Duke's Legend Faces Hoosier Legacy In Championship

  • Playlist
  • Download
  • Embed
    <iframe src="http://www.npr.org/player/embed/125554742/125554937" width="100%" height="290" frameborder="0" scrolling="no" title="NPR embedded audio player">
  • Transcript

The national championship in Division One men's college basketball is set. The Duke Blue Devils, one of the greatest programs in basketball history, will play the Bulldogs of Butler University. It's a school that's not well-known despite being a major player in Indiana's basketball heritage. Host Liane Hansen talks with NPR's Mike Pesca.


It is set: David versus Goliath. The Duke Blue Devils, one of the greatest programs in college basketball history, will play the Bulldogs of Butler University, not as well-known for its prowess on the court. On the phone is NPR's Mike Pesca with the details. Hi, Mike.


HANSEN: Okay, Duke's back, their eighth time under this coach. How did they do it?

PESCA: Mike Krzyzewski is a great coach, and he's great because he does it different ways. Now, people think about Duke, what does that mean? Oh, they're athletic, they slip into offensive lanes. Actually, this team is just tall, plain tall. But I should say they're not just tall. They're tough, and what they do is they grab offensive rebounds, and then they could shoot the heck out of the ball, and that combination has served them well during the tournament.

So even if they miss on their first shot, they get a second and third shot, and those guards, also tall guards, are very good, and they've been making teams pay. They beat West Virginia very soundly, and they are the favorites. Theyre about a six or seven - supposed to win by six or seven points.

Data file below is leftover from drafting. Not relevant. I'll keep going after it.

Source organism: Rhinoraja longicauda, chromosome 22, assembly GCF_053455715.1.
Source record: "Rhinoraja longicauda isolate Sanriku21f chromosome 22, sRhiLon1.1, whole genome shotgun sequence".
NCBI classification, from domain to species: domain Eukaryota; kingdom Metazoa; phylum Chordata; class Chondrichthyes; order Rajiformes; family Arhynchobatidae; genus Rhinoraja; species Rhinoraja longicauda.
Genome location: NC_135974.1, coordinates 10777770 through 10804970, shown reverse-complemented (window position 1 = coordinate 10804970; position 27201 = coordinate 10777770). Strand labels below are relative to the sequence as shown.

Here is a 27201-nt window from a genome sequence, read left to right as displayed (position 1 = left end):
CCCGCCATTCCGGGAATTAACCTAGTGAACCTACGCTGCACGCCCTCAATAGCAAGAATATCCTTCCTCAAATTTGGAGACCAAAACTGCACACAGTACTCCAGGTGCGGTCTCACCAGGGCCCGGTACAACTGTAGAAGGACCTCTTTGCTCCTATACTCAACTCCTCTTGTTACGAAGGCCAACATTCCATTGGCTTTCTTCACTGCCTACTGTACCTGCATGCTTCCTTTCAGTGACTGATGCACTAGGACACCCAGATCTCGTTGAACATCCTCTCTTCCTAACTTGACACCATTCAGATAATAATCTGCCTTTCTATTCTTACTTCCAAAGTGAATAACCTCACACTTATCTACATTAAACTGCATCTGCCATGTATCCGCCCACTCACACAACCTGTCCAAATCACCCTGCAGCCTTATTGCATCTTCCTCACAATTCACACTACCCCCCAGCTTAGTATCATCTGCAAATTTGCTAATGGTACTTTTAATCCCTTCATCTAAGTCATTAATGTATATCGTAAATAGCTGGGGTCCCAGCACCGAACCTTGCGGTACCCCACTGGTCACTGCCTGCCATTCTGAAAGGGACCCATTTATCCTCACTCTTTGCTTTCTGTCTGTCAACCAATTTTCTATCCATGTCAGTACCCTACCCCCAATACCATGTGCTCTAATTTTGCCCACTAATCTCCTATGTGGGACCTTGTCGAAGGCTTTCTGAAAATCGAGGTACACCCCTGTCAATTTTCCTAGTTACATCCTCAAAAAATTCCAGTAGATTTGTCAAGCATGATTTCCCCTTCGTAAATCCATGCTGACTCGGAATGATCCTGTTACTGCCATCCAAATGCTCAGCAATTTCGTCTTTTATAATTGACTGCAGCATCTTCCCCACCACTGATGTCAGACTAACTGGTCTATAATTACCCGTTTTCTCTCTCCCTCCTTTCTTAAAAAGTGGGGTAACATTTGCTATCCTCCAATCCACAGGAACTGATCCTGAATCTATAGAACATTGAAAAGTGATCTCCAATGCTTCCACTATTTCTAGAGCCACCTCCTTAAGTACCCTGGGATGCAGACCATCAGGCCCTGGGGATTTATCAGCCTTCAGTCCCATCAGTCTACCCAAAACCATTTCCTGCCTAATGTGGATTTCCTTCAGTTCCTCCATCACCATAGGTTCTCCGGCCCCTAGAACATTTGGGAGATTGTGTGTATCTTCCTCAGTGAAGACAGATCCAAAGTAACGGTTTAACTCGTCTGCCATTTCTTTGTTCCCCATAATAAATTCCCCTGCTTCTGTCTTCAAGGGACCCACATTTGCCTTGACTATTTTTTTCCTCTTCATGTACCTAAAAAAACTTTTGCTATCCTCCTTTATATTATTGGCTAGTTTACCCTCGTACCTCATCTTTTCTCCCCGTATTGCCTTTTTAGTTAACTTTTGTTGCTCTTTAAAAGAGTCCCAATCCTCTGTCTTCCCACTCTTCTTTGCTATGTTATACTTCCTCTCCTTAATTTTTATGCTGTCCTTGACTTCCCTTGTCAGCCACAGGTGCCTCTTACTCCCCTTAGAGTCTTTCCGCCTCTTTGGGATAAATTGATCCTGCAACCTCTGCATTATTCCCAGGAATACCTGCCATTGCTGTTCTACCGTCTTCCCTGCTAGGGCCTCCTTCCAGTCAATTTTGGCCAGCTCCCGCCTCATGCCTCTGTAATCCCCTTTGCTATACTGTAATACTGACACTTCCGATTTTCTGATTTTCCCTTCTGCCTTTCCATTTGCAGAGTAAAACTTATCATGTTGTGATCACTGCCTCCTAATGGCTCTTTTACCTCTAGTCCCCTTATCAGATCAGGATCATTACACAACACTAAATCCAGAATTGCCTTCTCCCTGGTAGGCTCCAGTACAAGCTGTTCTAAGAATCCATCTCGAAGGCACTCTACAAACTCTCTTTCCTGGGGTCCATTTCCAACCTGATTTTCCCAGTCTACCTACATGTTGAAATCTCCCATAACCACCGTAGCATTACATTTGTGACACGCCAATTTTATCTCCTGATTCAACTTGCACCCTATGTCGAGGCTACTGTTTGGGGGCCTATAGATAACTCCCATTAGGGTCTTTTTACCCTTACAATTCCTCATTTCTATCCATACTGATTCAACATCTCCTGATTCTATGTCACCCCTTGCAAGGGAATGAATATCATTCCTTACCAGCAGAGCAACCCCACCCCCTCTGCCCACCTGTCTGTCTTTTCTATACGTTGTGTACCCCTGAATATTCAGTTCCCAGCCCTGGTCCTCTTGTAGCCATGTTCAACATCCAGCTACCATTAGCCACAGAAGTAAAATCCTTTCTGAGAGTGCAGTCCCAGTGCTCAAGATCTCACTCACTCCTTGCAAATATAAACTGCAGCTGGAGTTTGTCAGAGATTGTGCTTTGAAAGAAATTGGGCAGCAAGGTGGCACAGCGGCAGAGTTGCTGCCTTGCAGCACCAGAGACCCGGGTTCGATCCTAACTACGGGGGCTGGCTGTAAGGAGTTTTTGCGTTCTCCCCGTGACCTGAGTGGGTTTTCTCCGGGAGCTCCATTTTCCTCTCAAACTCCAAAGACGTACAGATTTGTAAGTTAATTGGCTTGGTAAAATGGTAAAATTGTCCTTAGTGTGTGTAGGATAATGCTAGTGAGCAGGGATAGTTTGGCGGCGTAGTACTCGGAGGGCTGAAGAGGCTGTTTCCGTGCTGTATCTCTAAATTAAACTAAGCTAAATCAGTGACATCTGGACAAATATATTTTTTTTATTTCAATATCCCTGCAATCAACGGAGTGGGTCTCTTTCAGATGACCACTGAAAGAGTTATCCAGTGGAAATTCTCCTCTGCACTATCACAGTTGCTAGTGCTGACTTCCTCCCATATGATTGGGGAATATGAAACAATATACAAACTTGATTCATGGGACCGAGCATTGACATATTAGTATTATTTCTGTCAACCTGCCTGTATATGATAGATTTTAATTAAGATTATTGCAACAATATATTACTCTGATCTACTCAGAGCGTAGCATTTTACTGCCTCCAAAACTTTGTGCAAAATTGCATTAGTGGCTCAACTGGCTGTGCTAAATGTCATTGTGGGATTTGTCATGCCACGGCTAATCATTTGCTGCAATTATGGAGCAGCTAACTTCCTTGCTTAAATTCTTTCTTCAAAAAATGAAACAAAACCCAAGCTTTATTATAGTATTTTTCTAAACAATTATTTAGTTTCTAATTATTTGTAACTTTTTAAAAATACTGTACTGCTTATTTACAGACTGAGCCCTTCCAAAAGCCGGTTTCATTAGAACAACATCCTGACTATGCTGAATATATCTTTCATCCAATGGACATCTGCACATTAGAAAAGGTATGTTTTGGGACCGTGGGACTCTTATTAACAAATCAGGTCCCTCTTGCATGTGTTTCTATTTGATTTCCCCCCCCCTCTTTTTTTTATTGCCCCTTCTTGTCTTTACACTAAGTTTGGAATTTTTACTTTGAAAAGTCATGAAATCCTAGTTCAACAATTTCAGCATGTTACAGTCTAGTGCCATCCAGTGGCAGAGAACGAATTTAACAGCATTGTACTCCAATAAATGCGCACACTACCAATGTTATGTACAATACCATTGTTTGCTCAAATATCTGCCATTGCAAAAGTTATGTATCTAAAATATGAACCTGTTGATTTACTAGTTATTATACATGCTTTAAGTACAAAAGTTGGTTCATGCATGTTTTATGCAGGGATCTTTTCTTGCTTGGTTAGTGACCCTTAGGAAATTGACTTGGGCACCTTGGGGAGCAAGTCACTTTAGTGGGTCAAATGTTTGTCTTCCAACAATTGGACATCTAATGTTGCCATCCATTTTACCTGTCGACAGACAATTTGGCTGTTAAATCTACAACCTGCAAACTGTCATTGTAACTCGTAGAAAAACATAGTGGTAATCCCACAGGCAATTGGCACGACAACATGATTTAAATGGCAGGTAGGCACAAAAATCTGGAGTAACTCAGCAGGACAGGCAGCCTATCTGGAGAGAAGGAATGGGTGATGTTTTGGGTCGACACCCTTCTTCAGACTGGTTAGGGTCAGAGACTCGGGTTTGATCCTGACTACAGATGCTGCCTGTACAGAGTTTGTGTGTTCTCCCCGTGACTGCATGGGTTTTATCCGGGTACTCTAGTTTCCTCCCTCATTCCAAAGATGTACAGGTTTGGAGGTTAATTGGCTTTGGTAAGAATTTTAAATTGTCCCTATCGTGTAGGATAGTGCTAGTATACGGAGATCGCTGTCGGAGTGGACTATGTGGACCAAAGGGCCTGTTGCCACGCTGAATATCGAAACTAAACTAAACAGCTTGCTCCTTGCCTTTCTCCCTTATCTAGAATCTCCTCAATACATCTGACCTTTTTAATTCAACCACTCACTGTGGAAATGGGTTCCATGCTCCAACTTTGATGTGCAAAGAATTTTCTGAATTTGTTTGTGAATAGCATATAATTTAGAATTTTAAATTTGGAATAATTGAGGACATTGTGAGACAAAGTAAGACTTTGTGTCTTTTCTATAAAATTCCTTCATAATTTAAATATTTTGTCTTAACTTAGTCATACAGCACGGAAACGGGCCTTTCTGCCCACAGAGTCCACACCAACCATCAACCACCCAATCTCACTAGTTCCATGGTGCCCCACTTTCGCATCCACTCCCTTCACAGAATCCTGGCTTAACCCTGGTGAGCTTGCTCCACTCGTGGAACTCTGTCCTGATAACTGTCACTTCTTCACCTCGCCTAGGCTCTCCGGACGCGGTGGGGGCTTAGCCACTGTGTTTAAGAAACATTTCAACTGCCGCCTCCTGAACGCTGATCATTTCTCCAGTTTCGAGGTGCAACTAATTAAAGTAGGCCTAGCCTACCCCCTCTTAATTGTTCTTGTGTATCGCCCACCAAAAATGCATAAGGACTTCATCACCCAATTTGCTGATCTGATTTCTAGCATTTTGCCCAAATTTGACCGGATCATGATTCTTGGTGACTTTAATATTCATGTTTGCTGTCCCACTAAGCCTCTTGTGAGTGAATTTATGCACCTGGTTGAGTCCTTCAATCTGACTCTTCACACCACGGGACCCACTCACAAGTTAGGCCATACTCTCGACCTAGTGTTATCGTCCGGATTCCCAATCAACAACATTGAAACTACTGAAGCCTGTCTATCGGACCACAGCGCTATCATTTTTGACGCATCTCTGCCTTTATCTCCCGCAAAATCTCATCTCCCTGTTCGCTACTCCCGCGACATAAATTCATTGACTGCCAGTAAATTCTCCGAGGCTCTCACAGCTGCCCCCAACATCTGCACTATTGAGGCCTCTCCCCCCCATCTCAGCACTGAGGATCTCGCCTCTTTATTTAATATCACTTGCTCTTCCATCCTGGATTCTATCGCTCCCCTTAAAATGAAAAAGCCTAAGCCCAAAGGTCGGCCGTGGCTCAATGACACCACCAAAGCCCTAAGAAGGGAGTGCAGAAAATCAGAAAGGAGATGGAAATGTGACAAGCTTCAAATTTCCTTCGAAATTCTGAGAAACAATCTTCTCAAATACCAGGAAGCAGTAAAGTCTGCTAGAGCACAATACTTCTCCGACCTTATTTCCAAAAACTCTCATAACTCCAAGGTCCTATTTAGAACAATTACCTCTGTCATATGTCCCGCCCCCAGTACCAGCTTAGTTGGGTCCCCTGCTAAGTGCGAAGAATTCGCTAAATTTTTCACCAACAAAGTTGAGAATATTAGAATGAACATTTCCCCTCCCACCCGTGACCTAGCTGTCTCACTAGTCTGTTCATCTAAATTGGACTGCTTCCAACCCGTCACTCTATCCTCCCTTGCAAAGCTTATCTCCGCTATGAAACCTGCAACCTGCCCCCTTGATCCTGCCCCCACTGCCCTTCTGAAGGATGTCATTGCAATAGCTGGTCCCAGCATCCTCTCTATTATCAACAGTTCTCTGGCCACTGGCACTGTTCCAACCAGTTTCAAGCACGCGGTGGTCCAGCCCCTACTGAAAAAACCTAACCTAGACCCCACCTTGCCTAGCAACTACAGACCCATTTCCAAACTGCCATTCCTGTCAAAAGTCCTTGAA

HANSEN: Yeah, describe Butler's trip to the ball.

PESCA: You know, Butler is a team that has been described as a Cinderella, and they, obviously, if you watched any of this tournament, they have so much of their program that has to do with the movie "Hoosiers." Like, they play in the arena where the film was set, and they're from Indiana, and the guy who the real movie - the real guy that the movie "Hoosiers" was based on played for Butler.

But Butler, this real-life Butler team, very, very good defense. They also have good plays. Among them is Gordon Hayward. He will probably be drafted higher than anyone on Duke, maybe anyone else on the Final Four when it comes to the NBA. So they're a really good team.

HANSEN: Yeah. So if Butler wins, it'll be Hoosier heaven for sure, but will it be one for the history books?

PESCA: I guess it always is Hoosier heaven when it comes to basketball. Yeah, that's a good question because right now, we're caught up in the fact that no one maybe has heard, or many people hadn't heard of Butler before this season started.

But the people who knew basketball did put them in the pre-season top 10, and in terms of an upset, other teams who were supposed to lose by more - Villanova against Georgetown in 1985 and North Carolina State against Houston - those were bigger upsets in terms of how much they were supposed to lose by, also how indomitable the favorites in those games were.

So Butler would be a great win, and it would be a great statement for all the small schools like Butler. I don't know if it would be the biggest upset ever.

HANSEN: So March Madness comes to an end in April, and next year, 93 teams. Who knows how long the madness will last? NPR's Mike Pesca. Thanks a lot, Mike.

PESCA: You're welcome.

Copyright © 2010 NPR. All rights reserved. Visit our website terms of use and permissions pages at www.npr.org for further information.

NPR transcripts are created on a rush deadline by a contractor for NPR, and accuracy and availability may vary. This text may not be in its final form and may be updated or revised in the future. Please be aware that the authoritative record of NPR’s programming is the audio.



Please keep your community civil. All comments must follow the NPR.org Community rules and terms of use, and will be moderated prior to posting. NPR reserves the right to use the comments we receive, in whole or in part, and to use the commenter's name and location, in any medium. See also the Terms of Use, Privacy Policy and Community FAQ.

NPR thanks our sponsors

Become an NPR sponsor

Support comes from